THE guitar that set the Bee Gees on the road to Saturday Night Fever and international disco stardom is to be auctioned in Wiltshire on Wednesday (Sept 12).

The Gibson J45 acoustic was used by Maurice Gibb to compose the band’s 1975 breakthrough disco hit Jive Talkin’, whose success led to the Bee Gees being offered the chance to contribute to the soundtrack of the hit 1977 film, Saturday Night Fever.

It was the film’s soundtrack that breathed new life into the disco craze of the late 70s and propelled the Bee Gees to global chart dominance.

Famously, Maurice – who died in 2003 aged 53 - was one of three Gibb brothers in the group. The other two were Barry and Robin Gibb.

He composed the track on the guitar after driving across a bridge in Florida and hearing the rhythm made by the car’s tyres on the road surface.

The guitar will be sold at Wiltshire-based auctioneers Gardiner Houlgate in what will be the UK’s largest auction of guitars.

Jive Talkin’ was the first single from the Bee Gee’s 1975 album Main Course, which marked the turning point in their career as they moved away from ballads, which were the hallmark of their early career, to disco.

The song was regarded as the Bee Gees’ comeback after a lull in popularity in the early 70s.

In 1987, Maurice donated the guitar to BBC Radio 1 to give away as a prize on The Bruno Brookes show, for which it was autographed by all three Gibb brothers. The prize winner subsequently sold the guitar on Channel 4’s Four Rooms show in 2014.

Also in the sale is a second Maurice Gibb-owned guitar, an exceptionally rare custom-made 1968 Gibson EBS-1250 double-neck, which combines a bass and guitar into a single instrument.

The guitar was sold by Maurice in 1974 to another musician and collector, who has owned the guitar ever since. It is believed to be the only one of its kind made by Gibson in 1968.

Luke Hobbs, the Gardiner Houlgate auctioneer who will sell the guitars, said: “Bee Gees’ instruments are exceptionally rare and neither of these guitars has ever been offered for public auction before.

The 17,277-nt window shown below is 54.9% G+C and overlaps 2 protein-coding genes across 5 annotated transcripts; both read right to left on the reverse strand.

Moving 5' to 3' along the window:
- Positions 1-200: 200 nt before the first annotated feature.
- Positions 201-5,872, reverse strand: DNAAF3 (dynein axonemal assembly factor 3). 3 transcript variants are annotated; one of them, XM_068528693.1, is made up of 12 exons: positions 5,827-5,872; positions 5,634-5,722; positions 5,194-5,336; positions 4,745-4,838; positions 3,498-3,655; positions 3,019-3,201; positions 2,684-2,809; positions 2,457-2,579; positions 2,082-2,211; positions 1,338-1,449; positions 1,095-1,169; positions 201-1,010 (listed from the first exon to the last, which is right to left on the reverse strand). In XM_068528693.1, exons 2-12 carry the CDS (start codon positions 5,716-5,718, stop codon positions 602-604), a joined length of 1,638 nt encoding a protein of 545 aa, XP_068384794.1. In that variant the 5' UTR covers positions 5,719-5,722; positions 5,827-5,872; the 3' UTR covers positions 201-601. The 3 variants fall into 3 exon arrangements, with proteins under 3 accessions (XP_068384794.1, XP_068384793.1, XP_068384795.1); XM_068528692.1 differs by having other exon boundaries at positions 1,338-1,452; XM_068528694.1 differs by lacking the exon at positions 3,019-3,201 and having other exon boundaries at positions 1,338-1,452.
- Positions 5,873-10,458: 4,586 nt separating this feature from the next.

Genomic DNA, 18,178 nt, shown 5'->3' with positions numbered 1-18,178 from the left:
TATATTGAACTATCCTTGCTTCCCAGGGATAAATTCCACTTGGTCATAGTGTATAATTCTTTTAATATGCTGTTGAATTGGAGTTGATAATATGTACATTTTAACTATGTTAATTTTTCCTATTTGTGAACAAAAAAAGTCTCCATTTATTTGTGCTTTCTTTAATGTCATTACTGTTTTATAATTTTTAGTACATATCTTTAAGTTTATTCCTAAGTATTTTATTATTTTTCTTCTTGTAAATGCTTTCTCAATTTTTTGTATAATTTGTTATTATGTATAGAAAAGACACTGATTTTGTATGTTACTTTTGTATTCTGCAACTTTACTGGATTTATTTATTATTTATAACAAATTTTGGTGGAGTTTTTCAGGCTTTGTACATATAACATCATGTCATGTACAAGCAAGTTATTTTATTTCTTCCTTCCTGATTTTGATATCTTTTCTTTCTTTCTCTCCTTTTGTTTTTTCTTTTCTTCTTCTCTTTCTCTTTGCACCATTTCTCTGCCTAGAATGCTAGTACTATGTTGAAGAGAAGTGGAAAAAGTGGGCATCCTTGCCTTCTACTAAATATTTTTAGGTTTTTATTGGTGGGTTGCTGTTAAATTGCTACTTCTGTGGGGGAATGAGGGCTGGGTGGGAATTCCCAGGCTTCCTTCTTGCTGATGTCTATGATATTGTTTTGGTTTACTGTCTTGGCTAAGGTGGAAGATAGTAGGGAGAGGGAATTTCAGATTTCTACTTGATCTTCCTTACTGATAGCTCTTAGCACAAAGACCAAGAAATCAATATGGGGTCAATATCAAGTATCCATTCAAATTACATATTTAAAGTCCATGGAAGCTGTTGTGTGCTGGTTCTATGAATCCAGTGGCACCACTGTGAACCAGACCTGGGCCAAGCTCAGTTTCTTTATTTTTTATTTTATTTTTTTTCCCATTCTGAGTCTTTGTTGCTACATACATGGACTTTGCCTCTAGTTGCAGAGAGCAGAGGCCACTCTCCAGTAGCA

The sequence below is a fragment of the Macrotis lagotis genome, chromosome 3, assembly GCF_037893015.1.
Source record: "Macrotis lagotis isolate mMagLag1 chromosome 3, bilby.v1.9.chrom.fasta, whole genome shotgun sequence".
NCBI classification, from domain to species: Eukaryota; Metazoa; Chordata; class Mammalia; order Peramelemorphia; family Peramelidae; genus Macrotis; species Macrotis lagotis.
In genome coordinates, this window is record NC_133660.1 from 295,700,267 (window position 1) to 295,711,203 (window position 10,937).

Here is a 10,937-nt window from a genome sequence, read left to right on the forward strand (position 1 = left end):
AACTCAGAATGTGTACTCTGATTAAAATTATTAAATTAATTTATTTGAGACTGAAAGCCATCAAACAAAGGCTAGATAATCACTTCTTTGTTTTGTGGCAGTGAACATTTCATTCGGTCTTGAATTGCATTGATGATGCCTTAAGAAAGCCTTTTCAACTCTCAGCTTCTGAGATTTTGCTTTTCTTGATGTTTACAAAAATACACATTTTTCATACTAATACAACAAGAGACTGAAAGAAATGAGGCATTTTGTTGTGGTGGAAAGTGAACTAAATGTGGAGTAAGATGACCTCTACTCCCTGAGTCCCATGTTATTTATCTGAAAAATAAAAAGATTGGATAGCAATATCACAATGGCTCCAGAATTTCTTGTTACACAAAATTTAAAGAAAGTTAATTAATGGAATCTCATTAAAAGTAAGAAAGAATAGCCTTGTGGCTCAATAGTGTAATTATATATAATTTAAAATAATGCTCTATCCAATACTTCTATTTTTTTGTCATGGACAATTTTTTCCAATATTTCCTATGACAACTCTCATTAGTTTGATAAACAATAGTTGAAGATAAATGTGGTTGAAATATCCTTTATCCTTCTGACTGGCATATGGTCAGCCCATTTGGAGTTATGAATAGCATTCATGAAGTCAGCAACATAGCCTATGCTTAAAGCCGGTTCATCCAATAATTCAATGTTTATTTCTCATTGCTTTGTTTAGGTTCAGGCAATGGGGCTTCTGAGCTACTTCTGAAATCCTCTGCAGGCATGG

“We have great provenance on both. The J45 is well documented as the guitar on which Maurice Gibb composed Jive Talkin’. We’ve also got the letter from Radio 1 to the gentleman who won it.

“Maurice was photographed performing with the double-neck and he can be seen playing it on stage in a video on YouTube.

“These guitars represent the two great phases of the Bee Gees’ career. The double-neck comes from the 60s and early 70s when they sang popular ballads; the J45 represents their comeback and the disco years. It’s not often you get to encapsulate a band’s career so succinctly in a single auction.

“We’ve over 400 guitars in September’s sale, making this the largest ever auction of guitars held in the UK, possibly the world. We’re expecting massive international interest.”

Both Bee Gees’ guitars are being sold by UK-based private collectors. Each is expected to fetch over £10,000.

The Maton guitar used by George Harrison at the Beatles’ last appearance at Liverpool’s Cavern Club in 1963 will also be auctioned in this sale.

The auction will take place at Gardiner Houlgate, 9 Leafield Way, Corsham, Wiltshire, SN13 9SW on Wednesday, September 12 from 11am.

The guitars, accessories and amplification equipment are available for public viewing today and tomorrow from 9am to 5.30pm and on the day of the sale itself.

For more information contact Luke Hobbs or Jamie South 01225 812912 or by email at